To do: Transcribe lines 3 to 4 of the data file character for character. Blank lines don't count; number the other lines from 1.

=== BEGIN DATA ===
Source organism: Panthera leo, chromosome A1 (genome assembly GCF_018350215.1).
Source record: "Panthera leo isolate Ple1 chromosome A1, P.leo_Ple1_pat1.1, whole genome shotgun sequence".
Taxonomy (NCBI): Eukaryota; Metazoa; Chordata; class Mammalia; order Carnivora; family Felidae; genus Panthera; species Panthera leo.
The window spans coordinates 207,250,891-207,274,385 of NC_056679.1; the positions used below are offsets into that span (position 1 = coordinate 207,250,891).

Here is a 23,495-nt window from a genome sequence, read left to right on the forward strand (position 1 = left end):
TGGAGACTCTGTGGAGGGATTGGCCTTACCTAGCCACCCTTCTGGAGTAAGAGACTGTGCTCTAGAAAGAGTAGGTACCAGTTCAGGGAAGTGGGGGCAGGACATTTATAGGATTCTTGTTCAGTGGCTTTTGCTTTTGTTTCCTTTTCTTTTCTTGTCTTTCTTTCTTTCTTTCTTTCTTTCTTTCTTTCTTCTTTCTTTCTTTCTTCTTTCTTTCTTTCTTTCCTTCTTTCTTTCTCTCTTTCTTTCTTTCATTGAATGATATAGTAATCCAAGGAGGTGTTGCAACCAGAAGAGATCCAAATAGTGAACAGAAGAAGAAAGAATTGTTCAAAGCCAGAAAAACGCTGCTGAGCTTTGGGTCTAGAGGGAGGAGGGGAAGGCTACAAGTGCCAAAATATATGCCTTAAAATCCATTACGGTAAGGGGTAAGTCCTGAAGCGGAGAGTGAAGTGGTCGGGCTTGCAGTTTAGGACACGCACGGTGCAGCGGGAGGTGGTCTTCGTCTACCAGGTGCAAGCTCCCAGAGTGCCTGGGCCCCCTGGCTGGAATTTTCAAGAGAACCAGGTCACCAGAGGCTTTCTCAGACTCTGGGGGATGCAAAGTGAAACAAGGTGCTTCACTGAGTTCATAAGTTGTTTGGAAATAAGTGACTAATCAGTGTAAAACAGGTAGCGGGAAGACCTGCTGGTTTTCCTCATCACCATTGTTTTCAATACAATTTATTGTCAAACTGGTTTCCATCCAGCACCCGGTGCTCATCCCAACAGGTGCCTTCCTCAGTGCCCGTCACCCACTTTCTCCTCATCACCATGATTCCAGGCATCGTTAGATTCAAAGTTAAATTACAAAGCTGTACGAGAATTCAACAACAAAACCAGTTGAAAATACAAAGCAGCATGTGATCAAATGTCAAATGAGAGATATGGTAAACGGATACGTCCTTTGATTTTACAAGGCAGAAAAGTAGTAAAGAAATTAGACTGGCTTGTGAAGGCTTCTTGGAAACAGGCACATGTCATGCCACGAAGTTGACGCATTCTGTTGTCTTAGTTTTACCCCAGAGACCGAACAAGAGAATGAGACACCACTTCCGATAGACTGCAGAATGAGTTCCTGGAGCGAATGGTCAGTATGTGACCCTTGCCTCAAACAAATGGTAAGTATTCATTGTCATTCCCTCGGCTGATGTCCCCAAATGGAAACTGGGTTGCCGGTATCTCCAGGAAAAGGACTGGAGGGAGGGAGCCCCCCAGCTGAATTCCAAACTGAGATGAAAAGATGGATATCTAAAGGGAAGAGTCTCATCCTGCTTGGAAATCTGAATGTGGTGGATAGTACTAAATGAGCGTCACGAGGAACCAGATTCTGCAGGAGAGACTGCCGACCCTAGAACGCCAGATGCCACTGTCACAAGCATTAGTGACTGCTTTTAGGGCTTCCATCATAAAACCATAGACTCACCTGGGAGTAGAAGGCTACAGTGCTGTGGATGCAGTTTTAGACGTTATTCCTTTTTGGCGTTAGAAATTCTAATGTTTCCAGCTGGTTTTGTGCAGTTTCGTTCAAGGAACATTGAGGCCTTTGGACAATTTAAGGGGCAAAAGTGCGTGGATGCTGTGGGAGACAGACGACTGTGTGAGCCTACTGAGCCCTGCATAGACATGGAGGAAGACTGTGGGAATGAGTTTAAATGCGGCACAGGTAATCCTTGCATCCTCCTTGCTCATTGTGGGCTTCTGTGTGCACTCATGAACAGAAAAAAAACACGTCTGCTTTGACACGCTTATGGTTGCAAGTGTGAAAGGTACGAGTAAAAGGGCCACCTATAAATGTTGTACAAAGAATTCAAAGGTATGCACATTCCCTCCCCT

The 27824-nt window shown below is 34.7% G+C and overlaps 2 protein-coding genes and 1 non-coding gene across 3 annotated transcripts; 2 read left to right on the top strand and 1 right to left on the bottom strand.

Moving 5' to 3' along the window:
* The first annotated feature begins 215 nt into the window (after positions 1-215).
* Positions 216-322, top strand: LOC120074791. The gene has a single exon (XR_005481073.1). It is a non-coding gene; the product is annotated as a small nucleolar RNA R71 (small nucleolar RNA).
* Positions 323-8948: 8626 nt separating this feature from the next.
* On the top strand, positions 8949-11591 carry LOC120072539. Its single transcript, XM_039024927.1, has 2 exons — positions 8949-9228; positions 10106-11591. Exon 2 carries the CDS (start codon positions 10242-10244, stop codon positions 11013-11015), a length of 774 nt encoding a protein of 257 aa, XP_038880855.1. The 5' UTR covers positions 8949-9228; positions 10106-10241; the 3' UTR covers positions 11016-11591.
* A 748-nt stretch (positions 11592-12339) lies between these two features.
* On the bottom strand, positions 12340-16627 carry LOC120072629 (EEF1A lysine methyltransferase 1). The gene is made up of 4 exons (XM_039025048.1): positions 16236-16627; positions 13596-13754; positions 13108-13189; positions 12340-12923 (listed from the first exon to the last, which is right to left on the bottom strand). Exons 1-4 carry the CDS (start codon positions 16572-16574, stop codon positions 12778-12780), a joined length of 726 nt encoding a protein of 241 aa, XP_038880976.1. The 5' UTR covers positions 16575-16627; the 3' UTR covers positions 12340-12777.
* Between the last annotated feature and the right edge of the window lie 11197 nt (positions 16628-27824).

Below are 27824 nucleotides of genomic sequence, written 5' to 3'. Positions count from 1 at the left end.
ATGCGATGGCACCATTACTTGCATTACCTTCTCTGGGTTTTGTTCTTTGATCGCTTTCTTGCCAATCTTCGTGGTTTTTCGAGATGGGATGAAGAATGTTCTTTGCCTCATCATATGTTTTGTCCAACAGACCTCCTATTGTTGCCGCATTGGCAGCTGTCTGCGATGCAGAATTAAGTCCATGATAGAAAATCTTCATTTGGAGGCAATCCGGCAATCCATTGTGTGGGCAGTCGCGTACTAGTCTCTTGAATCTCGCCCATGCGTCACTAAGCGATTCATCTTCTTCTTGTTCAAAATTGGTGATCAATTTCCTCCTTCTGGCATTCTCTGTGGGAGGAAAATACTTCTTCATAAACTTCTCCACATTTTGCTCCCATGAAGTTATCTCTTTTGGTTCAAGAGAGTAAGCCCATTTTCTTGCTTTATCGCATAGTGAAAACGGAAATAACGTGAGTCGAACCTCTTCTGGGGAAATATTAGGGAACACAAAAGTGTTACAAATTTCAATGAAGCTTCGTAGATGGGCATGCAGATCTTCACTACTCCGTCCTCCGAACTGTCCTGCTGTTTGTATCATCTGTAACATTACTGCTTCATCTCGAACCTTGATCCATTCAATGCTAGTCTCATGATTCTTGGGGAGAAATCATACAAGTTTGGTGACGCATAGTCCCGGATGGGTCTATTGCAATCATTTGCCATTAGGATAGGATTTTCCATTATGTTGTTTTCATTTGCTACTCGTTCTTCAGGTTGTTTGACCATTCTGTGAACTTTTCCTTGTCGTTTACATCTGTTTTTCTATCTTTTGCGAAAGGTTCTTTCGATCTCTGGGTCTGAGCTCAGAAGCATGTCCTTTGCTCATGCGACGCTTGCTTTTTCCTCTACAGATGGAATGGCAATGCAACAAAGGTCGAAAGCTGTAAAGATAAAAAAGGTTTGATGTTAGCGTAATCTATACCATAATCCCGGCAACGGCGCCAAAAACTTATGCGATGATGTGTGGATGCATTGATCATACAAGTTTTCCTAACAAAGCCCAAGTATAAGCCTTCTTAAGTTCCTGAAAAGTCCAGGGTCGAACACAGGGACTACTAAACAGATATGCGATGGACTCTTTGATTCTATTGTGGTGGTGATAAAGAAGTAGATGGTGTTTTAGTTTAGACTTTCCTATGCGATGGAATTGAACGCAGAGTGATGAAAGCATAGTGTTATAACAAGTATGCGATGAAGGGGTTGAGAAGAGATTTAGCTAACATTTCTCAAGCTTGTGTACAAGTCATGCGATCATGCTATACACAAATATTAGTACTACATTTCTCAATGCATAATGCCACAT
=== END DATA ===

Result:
Taxonomy (NCBI): Eukaryota; Metazoa; Chordata; class Mammalia; order Carnivora; family Felidae; genus Panthera; species Panthera leo.
The window spans coordinates 207,250,891-207,274,385 of NC_056679.1; the positions used below are offsets into that span (position 1 = coordinate 207,250,891).